|CALENDAR STATUS: Active|
|In Re: Honorable Vance D. Day|
|Supreme Court Case 1|
|Victoria D Blachly, Darlene D Pasieczny and Timothy R Volpert on behalf of Commission on Judicial Fitness and Disability |
Janet M Schroer, James Bopp and Anita Y Milanovich on behalf of Vance D Day
Statement of Issues:
| Respondent is a Marion County Circuit Court judge against whom the Commission on Judicial Fitness and Disability filed a complaint that alleged 13 counts of misconduct covering a variety of incidents. Following a hearing, the commission determined that clear and convincing evidence supported eight counts, and it recommended that respondent be removed from the bench. The Code of Judicial Conduct rules at issue involve promoting confidence in the judiciary (ensuring integrity and impartiality; not committing criminal act; not engaging in conduct reflecting adversely on judicial character; and not engaging in conduct involving dishonesty, deceit, and misrepresentation); as well avoiding misuse of prestige of office; acting appropriately toward litigants and prohibiting ex partecontact; cooperating with commission; and not manifesting bias or prejudice in the exercise of judicial duties. The issues include:|
(1) Whether almost all counts should be dismissed, due to lack of commission authority.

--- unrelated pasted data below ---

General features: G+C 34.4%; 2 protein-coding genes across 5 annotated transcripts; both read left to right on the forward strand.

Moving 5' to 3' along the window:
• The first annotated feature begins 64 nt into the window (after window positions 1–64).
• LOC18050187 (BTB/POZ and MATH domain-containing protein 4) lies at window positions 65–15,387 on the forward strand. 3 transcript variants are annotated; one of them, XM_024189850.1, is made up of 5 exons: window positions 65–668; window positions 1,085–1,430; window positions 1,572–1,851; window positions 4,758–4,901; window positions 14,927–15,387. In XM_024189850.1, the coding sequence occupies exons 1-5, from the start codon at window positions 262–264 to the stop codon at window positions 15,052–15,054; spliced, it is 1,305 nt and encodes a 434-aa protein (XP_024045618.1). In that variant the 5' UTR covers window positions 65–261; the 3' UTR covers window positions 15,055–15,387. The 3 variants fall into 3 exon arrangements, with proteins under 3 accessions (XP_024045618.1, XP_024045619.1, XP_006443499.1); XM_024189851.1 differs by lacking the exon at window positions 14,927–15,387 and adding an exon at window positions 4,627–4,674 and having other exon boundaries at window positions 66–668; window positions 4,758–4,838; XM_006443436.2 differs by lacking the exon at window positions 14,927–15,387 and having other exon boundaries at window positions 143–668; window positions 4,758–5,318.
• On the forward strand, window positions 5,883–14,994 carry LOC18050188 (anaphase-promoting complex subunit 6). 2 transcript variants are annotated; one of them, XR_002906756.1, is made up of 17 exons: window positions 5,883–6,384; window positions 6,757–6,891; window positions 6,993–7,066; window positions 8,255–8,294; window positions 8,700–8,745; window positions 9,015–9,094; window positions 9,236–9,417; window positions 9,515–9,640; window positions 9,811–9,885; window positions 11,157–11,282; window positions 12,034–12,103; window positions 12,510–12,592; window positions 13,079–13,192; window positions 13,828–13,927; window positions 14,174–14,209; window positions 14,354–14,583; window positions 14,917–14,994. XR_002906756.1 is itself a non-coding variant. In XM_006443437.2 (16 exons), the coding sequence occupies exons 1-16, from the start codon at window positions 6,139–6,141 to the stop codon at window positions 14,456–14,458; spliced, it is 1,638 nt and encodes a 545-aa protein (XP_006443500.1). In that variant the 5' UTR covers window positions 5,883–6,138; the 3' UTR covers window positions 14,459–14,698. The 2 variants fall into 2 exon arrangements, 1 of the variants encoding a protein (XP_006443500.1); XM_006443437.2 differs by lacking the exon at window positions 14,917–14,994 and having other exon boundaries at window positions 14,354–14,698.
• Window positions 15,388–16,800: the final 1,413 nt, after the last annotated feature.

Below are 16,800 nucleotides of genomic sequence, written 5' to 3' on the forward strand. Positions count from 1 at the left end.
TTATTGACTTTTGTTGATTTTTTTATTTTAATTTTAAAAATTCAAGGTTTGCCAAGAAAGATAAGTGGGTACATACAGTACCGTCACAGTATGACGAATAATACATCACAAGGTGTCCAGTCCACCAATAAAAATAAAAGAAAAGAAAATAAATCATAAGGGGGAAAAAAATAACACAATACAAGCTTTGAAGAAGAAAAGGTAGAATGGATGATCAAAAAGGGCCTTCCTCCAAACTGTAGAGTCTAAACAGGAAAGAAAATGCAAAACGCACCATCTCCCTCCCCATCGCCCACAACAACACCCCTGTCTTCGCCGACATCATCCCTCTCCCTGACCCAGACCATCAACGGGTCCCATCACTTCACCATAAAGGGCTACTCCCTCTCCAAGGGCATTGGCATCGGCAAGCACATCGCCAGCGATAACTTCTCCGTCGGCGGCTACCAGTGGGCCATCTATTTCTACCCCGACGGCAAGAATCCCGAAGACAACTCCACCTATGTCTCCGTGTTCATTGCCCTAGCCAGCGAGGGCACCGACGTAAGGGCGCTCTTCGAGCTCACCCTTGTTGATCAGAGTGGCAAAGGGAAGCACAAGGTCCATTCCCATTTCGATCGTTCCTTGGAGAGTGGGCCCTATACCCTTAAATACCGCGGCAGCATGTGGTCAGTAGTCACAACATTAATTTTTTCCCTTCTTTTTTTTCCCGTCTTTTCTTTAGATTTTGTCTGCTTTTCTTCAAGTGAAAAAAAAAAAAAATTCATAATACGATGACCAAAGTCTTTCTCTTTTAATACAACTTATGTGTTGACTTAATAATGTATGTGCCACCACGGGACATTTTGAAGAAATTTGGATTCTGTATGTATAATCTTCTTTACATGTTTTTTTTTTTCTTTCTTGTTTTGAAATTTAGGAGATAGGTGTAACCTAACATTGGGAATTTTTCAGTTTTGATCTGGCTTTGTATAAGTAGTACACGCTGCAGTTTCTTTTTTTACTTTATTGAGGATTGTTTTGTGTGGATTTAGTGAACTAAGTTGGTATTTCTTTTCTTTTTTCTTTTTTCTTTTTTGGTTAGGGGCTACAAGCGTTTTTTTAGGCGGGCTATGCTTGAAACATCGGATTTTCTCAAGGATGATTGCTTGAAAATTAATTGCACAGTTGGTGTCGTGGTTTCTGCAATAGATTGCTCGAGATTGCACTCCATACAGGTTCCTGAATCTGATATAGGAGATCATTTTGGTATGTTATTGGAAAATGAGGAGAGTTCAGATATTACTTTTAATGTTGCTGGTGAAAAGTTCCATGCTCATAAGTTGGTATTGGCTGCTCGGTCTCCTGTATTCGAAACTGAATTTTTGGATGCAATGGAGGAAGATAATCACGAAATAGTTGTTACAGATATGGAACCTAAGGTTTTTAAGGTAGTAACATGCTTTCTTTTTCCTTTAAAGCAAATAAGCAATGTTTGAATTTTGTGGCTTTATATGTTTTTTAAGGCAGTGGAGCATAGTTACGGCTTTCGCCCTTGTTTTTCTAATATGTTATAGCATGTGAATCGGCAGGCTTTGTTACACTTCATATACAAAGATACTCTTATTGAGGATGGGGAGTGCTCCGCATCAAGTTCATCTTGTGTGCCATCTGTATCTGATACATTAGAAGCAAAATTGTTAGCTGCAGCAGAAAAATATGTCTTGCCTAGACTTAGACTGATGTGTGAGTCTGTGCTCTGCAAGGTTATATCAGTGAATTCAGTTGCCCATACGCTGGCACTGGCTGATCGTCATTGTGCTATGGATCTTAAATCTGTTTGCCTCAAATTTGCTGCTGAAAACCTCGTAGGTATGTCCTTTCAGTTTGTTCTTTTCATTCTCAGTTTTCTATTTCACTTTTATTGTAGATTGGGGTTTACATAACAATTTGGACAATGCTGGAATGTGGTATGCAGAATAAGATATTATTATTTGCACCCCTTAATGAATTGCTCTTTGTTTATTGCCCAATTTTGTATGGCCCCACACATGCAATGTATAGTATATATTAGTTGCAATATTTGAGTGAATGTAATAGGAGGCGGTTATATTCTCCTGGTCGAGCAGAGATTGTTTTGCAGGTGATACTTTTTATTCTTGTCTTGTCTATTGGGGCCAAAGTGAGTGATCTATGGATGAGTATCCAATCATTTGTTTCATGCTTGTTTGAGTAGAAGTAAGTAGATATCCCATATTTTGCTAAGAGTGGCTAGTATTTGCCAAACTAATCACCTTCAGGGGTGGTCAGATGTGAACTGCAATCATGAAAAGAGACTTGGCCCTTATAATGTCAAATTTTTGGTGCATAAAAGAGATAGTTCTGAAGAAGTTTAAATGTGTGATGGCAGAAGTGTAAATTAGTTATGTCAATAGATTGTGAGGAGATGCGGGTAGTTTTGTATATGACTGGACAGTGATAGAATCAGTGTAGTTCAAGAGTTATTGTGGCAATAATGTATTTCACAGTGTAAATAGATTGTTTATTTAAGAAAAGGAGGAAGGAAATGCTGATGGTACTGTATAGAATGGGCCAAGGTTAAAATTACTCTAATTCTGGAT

(2) Whether Counts 1 and 2 should be dismissed, due to lack of commission authority to revive previously dismissed initiating complaint.
(3) Whether the Supreme Court should strike the testimony of the key witness, based on asserted due process violations.
(4) Whether the commission may recommend rule violation determinations not alleged in its complaint.
(5) As to each count, whether the commission presented clear and convincing evidence to prove the alleged and recommended violations.
(6) As to all counts, whether various procedural rules, and the commission's purported failure to follow its own rules, violated procedural due process.
(7) As to Counts 9 and 12, whether the ethical rules at issue violate other constitutional provisions and the federal Civil Rights Act.
(8) If one or more violations were proved by clear and convincing evidence, the appropriate sanction.
The foregoing summary of a Supreme Court case that is scheduled for oral argument has been prepared for the benefit of the public. Parties and practitioners should rely on neither the factual summary set out above, nor the statement of issues to be decided, as delineating the questions that the Supreme Court ultimately may consider on review. See generally Oregon Rule of Appellate Procedure 9.20.
Justice(s) NOT Participating: